HOYLAKE – Scottie Scheffler knows the prevailing view of him.
That he is — in his words — “a touch boring.” Emotionless. The epitome of consistency while mopping up earnings of approaching $40 million in his last two seasons on the PGA Tour.
What the world’s top-ranked golfer really wants to be known as by the end of this week at the British Open at Hoylake is a multiple major winner.
Not that it’s eating him up.
“A year without winning a major,” Scheffler said Tuesday with a smile, “would be pretty similar to the other 25 years of my life, I guess.”
As it stands, he has one major title to his name. That's from the Masters last year, which came at the end of a streak of four wins in six starts that catapulted a happy-go-lucky guy from Texas to the No. 1 ranking in a rush.
He has backed up that breakthrough year by producing remarkable consistency in 2023, collecting top-12 finishes in all 16 of his tournaments and wins at the Phoenix Open and The Players Championship. He’s on a run of seven top-five finishes, including at the U.S. Open and PGA Championship.
Still no second major, though.
“I think that I like to focus more on the way I approach things and my attitude than I would the actual results,” Scheffler said. “Yes, it’s so fun to win majors, but I’m not going to sit at the end of the year and look back on the year and be frustrated or upset because I didn’t win a major.”
As persistent rain fell in this corner of northwest England two days out from the start of the final major of the year, Scheffler was relishing the rare opportunity to play links golf and to hit shots he has never practiced, on a course he’d previously only seen on YouTube.
Indeed, that was pretty much the extent of his research for this British Open: Watching YouTube clips of Tiger Woods plot his way around Royal Liverpool to win the claret jug in 2006.
“I didn’t really know anything about it, other than the fact that it was really firm and he only hit one driver for the entire week,” Scheffler said.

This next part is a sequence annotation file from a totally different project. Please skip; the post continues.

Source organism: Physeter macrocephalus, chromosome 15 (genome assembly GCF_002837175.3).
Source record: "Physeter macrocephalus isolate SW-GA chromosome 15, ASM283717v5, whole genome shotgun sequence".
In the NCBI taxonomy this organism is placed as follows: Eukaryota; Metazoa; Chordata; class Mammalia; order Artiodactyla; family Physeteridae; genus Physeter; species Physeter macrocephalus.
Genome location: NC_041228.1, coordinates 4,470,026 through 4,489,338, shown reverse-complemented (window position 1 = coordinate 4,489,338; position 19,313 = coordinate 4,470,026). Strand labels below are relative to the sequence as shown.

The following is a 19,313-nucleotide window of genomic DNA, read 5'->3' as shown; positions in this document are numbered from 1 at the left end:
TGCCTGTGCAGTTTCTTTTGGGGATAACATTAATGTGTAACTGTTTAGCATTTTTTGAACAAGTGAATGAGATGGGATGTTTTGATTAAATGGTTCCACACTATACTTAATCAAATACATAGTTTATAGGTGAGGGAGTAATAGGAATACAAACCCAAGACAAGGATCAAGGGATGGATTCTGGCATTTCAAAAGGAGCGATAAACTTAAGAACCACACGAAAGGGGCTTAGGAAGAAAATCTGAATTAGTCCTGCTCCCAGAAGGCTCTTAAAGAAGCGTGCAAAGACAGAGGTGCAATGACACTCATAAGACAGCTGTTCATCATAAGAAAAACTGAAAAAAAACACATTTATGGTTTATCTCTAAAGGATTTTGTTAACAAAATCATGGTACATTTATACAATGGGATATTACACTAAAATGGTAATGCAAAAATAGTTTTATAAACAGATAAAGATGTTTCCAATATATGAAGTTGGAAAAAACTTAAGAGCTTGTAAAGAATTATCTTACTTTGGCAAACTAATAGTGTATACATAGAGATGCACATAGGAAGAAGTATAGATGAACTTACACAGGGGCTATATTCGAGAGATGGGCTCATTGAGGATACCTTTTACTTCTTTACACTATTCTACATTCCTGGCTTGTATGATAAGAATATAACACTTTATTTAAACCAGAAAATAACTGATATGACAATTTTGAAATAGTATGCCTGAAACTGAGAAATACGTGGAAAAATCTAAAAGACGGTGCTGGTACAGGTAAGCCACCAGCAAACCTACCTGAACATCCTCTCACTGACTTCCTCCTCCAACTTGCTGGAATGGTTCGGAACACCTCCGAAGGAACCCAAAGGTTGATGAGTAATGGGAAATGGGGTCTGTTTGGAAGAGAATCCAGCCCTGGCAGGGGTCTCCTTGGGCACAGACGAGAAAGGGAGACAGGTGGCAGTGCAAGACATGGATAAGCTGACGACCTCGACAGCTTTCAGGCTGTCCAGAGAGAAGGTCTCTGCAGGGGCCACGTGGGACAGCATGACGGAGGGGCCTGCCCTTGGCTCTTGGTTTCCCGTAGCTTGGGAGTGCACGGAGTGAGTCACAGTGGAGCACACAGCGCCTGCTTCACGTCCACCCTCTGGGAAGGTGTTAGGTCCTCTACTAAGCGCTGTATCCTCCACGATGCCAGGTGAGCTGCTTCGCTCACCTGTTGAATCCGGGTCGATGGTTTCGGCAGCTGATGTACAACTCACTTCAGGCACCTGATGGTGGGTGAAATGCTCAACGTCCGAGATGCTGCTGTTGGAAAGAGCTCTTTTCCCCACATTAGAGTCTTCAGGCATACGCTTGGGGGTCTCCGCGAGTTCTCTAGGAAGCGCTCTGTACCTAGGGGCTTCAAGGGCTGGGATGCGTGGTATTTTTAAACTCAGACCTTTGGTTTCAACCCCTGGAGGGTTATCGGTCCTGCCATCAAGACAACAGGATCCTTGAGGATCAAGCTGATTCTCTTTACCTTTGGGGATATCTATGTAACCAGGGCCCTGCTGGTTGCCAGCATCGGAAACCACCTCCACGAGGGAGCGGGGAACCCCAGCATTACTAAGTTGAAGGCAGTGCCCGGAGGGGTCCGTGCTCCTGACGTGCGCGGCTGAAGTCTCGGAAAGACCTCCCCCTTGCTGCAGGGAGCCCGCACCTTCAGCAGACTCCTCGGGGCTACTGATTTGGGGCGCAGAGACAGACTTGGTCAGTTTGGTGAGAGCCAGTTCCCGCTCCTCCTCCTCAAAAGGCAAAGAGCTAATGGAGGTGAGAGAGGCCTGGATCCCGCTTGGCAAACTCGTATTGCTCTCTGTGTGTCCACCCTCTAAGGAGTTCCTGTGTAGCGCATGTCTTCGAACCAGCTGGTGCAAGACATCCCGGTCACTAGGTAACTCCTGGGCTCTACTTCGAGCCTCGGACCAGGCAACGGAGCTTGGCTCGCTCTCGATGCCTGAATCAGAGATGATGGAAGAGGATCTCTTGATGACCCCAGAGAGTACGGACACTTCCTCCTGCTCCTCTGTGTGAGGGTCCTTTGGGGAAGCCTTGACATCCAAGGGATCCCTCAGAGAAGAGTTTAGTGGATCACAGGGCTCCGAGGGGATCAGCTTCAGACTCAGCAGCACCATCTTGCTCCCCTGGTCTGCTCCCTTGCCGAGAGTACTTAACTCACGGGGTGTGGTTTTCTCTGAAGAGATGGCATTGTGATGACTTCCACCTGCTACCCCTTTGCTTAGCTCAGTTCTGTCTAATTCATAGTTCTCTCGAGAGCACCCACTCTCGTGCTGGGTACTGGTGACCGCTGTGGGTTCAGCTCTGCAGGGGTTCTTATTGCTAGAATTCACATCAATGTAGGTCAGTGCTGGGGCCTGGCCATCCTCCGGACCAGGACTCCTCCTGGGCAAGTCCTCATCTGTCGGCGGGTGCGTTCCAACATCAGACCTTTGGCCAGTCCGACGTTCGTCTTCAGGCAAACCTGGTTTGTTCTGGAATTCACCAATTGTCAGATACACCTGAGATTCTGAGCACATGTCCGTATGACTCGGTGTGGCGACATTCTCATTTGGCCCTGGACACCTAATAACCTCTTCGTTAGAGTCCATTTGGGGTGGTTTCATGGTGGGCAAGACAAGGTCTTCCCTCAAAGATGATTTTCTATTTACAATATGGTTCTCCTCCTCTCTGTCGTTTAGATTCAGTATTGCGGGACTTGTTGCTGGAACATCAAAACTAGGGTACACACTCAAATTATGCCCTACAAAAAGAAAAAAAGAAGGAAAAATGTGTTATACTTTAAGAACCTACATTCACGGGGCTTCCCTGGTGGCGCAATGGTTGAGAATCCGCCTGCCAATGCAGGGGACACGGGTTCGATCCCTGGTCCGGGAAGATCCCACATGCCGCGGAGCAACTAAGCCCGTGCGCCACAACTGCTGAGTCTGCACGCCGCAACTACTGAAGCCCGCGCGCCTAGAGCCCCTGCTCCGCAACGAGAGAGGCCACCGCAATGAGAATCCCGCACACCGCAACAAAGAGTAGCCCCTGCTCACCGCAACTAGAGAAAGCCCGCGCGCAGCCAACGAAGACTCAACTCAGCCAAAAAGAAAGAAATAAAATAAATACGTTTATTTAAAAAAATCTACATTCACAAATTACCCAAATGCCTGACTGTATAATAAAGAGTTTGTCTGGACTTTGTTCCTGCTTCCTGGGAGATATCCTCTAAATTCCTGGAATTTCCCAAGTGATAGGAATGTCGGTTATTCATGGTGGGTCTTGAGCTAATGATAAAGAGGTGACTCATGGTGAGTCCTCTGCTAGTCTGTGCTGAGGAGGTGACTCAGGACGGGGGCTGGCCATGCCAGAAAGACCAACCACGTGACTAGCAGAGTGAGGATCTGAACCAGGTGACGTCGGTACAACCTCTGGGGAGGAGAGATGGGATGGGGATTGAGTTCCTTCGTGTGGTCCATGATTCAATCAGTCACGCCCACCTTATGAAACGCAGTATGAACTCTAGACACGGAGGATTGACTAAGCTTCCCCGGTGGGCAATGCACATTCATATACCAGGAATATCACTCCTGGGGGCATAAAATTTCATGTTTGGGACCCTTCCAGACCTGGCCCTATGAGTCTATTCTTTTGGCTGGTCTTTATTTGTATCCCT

Scheffler said his game plan for this week — like Woods 17 years ago — will be avoiding hitting into bunkers “at all costs,” which should be fine for someone who is among the best tee-to-green players in golf. He is ranked first for hitting greens in regulation and strokes gained from his approach shots.
What has stopped him from piling up the wins this year is his putting, which is ranked 134th on tour but isn't — in his opinion — as bad as it's perceived by the armchair critics.
“I think I had back-to-back tournaments that I could have won where I putted poorly,” Scheffler said, “and all of a sudden it became this thing where like I’ll watch highlights of my round and even the announcers, any time you step over the putt, it’s like, ‘Well, this is the part of the game he struggles with.’
“If you say it every time and you guys see me miss a 12-footer it’s like, ‘Oh, there it is. He’s struggling again.’”
Scheffler’s consistency this year mirrors that of Jon Rahm from September 2022 to February 2023, when the Spaniard played 10 events, won five of them and wasn’t outside the top eight.
“I think if you ask him, he’ll probably give a couple of those top fives away for an extra win because that’s what we’re here for,” Rahm said of Scheffler. “But nevertheless it’s really impressive what he’s done, and I’m a fan of players that can keep playing golf at that level for a long time.”